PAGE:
Configuration Manager: a progress update on the current branch and a new servicing branch

configuration-managed-solution
Configuration Manager: a progress update on the current branch and a new servicing branch

As written on blogs.technet.microsoft.com
Today, 101 years ago, the Ford Motor Company manufactured its 1 millionth Model T automobile. Thanks to our customers, we also have a reason to celebrate today as we are continuing to see an incredible adoption of our own model, the current branch of Configuration Manager. Our current branch model was designed to provide our customers with ongoing product improvements, faster updates, and timely support for new Windows releases.
Since the release of the current branch in December of 2015, over 21,000 organizations managing more than 43 million devices have transformed client management for their organizations by upgrading to Configuration Manager 1511 or later, allowing them to  keep their management tools up to date at an unprecedented rate and scale. With three current branch releases to date, the move to later versions is accelerating: more than half of these organizations have already updated to the latest version 1606. In the wake of this strong customer adoption, we are including the latest version of Configuration Manager in newly released System Center 2016 for server management, and at the same time we are introducing a new branch type.
In short, System Center Configuration Manager (version 1606) is now included with System Center 2016. Our customers can now upgrade Configuration Manager 2012/R2 directly to version 1606 of the current branch and start taking advantage of new management features, faster and easier updates, support for new Windows releases, and more. For the overwhelming majority of our customers, the current branch of Configuration Manager will be their preferred installation option, and we have seen this further validated by the upgrade momentum we noted above.
Today, we are also making available the Long-Term Servicing Branch (LTSB) of Configuration Manager. Up until this point, if Software Assurance or equivalent subscription rights (most normally from Intune or EMS) became expired, customers, per product terms, would have to move back to the most recent release they owned perpetual rights to, e.g., System Center 2012 R2 Configuration Manager. The LTSB of Configuration Manager now delivers an alternative option that will be supported on a fixed 10-year lifecycle, although it is important to understand the limitations inherent in a long-term serviced management product vs. the easily updatable current branch model our customers have been rapidly moving to.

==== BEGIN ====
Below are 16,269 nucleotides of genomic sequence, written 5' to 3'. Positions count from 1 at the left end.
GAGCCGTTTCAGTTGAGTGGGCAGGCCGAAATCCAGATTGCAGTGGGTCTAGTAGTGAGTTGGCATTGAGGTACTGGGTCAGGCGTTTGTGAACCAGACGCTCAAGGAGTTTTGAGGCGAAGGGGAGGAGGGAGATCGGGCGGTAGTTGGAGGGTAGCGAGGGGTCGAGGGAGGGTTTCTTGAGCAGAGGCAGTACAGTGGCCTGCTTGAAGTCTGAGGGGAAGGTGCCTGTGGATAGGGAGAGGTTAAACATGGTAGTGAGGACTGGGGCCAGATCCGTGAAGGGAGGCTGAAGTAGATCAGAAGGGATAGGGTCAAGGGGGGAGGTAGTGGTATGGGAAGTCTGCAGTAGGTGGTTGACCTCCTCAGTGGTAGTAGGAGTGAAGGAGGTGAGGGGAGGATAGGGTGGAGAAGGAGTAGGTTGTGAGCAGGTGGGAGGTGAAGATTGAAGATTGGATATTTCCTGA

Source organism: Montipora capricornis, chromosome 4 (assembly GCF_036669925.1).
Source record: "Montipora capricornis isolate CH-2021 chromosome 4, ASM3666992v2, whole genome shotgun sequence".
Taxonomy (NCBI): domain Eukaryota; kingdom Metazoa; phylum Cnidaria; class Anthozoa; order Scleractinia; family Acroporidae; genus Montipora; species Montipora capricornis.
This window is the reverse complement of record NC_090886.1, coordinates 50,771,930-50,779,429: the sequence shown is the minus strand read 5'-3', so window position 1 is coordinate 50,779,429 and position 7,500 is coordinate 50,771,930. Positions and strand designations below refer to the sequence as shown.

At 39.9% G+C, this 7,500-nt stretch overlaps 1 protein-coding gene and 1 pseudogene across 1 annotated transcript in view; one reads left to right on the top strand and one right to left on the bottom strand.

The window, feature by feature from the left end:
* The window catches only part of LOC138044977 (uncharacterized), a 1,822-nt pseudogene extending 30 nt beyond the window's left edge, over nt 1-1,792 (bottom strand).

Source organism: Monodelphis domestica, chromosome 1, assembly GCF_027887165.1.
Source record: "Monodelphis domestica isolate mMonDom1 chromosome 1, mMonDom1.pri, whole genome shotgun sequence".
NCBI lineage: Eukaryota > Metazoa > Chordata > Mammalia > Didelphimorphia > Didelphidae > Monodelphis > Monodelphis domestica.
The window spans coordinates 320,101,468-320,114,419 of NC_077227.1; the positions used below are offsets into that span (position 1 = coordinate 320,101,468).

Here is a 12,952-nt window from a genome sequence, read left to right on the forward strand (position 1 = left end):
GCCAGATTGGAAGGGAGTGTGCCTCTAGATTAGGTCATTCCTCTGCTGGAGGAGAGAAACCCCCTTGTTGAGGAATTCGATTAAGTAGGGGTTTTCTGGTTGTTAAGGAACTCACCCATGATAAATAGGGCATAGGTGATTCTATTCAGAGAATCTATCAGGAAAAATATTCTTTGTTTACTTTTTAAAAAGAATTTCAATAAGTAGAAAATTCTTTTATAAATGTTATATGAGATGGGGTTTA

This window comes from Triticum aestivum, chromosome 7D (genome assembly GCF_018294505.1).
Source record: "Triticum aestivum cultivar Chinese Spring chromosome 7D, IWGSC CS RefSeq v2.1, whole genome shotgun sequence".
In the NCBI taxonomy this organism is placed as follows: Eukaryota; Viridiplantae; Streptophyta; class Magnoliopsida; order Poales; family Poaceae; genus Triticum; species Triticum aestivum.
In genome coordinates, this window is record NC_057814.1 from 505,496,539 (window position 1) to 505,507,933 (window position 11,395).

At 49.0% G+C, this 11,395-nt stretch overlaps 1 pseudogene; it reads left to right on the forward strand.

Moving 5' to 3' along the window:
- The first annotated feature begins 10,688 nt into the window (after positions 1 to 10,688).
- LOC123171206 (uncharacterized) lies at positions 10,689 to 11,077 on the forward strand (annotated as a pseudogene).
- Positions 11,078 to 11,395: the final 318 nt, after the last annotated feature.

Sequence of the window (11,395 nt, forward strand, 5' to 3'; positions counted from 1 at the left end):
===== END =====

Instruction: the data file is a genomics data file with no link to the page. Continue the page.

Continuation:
While the LTSB is derived from the current branch of Configuration Manager (version 1606), it is scaled back and reduced in functionality to permit the extended support model. LTSB of Configuration Manager will not receive new functionality or support for new Windows 10 and Windows Server releases. It will continue to receive security updates only. By design, LTSB of Configuration Manager is intended to be fixed in functionality and very infrequently updated, so any features or components that require continuous updating or are tied to a cloud service have been removed. These removed features include:
Based on the strong adoption of the current branch of Configuration Manager, positive feedback from our customers, and the future of Windows and the industry in general shifting to more frequent and smaller updates, we highly recommend our customers continue upgrading to the current branch of Configuration Manager. We expect that for the overwhelming majority of you this is the best model and approach of delivering an up to date management offering.
Configuration Manager (version 1606) can be downloaded from Volume Licensing Service Center (search for “System Center Config”). It can also be downloaded from Microsoft Evaluation Center and MSDN. The setup process of Configuration Manager (version 1606) allows you to choose to install either the current branch or LTSB.